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indonesia confirms ninth bird flu death

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    Indonesia confirms ninth bird flu death
    December 14, 2005 - 6:59AM

    Indonesia has confirmed its ninth human death from bird flu, senior Health Ministry officials said, taking the global death toll from the disease to 71, all in Asia.

    A Hong Kong laboratory affiliated with the World Health Organisation confirmed an Indonesian had died from the deadly H5N1 strain of bird flu, which scientists fear will mutate into an easily spread human virus and spark a pandemic in which millions could die.

    "We have received confirmation. (The death toll) is now nine," said Hariadi Wibisono about the results of tests on a 35-year-old man who died last month.

    Another senior Health Ministry official said the man lived in West Jakarta where he had contact with live chickens that carried the H5N1 virus.

    "He was building his house and around it there were many chickens and birds running around. Researchers tested those birds and they were positive" carriers of H5N1, said I Nyoman Kandun, director general of disease control at the ministry.

    WHO spokeswoman Maria Cheng told Reuters in Geneva people close to the man were under observation and samples had been taken for further testing. His wife and parents tested negative but his son had a fever, she said.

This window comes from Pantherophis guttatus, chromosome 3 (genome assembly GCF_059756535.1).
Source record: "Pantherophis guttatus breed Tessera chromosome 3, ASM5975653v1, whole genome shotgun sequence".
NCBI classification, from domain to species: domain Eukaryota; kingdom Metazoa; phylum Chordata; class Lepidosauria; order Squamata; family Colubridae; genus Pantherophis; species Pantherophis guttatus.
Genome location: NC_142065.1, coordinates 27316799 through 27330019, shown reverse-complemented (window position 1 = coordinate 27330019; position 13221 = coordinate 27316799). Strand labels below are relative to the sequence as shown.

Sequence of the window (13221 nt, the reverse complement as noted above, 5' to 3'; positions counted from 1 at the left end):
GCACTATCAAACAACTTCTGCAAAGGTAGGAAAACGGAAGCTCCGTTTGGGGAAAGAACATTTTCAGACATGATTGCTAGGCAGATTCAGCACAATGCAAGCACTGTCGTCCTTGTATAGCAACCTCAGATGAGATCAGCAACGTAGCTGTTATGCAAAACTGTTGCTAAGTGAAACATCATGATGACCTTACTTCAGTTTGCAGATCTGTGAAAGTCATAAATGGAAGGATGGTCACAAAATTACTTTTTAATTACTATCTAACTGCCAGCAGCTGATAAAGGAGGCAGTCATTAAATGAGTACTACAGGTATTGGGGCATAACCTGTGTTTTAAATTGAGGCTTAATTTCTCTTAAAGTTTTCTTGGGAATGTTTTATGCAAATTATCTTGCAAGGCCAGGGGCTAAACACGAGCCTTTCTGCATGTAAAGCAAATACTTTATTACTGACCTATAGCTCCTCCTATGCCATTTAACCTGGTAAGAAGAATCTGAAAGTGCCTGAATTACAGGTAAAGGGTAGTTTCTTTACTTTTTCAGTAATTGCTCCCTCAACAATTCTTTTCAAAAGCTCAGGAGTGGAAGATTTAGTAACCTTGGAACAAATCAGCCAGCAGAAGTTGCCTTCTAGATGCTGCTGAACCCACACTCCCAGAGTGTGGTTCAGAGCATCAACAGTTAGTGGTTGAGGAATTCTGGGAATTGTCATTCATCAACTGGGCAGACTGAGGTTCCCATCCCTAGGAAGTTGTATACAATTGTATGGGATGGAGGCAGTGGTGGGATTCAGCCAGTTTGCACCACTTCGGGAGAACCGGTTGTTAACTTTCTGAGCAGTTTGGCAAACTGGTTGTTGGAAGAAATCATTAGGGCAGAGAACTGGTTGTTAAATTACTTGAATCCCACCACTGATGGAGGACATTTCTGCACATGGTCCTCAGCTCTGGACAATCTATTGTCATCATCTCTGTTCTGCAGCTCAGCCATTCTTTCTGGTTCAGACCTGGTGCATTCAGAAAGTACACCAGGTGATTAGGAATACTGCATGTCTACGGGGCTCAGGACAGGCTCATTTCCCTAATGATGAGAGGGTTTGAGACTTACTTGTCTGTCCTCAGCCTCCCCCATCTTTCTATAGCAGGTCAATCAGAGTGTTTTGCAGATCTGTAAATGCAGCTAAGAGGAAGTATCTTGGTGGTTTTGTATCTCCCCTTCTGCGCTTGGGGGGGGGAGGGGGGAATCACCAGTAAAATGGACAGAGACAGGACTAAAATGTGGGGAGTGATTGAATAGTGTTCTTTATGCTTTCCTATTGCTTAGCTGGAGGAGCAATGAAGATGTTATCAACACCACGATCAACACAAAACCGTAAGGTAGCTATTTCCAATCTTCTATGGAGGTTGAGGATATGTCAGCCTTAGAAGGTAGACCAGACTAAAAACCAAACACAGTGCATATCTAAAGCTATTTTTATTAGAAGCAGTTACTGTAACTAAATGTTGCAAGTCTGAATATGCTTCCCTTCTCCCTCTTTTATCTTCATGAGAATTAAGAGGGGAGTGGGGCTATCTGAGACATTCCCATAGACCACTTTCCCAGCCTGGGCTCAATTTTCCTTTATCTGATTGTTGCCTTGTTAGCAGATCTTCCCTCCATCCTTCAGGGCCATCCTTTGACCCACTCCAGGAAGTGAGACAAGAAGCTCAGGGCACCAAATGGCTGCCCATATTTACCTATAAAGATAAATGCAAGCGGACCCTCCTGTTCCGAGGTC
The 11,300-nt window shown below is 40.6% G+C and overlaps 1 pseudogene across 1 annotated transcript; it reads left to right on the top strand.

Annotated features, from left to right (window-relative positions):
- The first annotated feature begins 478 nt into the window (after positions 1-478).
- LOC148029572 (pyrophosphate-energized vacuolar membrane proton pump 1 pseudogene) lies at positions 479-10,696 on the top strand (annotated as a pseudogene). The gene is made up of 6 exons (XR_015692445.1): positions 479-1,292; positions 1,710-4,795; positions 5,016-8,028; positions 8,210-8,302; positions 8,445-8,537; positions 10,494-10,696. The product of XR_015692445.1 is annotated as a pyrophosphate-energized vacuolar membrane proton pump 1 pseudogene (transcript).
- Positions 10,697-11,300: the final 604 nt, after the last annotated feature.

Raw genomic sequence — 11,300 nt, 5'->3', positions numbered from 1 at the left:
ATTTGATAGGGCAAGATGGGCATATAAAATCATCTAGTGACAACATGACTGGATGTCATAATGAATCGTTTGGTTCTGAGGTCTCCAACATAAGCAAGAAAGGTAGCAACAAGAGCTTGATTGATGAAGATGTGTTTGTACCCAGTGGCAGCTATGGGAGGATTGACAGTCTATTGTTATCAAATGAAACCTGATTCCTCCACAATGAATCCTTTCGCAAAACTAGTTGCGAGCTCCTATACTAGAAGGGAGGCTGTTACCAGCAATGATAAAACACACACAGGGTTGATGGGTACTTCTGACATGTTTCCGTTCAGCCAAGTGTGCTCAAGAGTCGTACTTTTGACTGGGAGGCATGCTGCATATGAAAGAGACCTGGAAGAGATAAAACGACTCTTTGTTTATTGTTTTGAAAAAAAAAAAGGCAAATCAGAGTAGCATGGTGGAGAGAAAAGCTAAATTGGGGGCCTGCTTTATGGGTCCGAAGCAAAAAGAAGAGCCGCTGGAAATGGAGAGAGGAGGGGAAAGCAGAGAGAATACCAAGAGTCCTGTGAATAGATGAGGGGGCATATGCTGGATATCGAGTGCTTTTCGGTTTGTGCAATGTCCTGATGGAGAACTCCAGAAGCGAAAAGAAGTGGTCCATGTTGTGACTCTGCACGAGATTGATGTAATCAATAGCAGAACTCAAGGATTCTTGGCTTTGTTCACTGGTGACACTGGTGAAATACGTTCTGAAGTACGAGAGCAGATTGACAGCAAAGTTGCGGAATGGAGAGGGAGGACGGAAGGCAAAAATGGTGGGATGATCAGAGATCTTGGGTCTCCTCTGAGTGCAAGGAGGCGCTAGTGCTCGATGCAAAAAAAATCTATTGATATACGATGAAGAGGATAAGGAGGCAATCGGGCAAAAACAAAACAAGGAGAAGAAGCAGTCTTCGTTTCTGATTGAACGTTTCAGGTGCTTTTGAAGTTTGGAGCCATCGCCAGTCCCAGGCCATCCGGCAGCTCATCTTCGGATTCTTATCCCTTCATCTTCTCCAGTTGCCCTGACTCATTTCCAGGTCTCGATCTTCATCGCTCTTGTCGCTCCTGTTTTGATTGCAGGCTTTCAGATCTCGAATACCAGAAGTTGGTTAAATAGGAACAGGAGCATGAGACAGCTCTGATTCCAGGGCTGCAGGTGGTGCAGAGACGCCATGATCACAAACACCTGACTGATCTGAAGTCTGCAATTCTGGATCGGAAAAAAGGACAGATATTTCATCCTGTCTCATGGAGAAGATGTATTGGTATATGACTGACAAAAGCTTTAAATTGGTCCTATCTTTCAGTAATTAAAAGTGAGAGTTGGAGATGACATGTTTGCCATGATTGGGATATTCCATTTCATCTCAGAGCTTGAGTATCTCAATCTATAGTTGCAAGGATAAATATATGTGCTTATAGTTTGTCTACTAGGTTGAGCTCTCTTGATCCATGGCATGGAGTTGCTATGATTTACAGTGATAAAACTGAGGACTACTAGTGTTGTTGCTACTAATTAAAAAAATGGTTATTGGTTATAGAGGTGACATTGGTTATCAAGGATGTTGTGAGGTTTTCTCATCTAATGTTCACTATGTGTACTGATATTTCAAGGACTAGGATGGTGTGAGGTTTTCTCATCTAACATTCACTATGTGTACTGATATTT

The H5N1 strain has killed 71 out of 138 people known to have been infected. Five other people have been confirmed to have contracted the virus in Indonesia but have survived.

    The highly pathogenic strain is endemic in poultry in parts of Asia, and has affected birds in two-thirds of the provinces in Indonesia, an archipelago of some 17,000 islands and 220 million people.

    The country has millions of chickens and ducks, many in the backyards of rural or urban homes.

    Migrating birds have spread H5N1 into Europe. Romania registered new suspicious poultry deaths in a region west of the Danube delta, leading to thousands more birds being culled, officials said.

    Four H5N1 outbreaks have been confirmed in the country since October.

    But initial fears of the disease sweeping rapidly westwards appear to have lessened.

    © 2005 AAP

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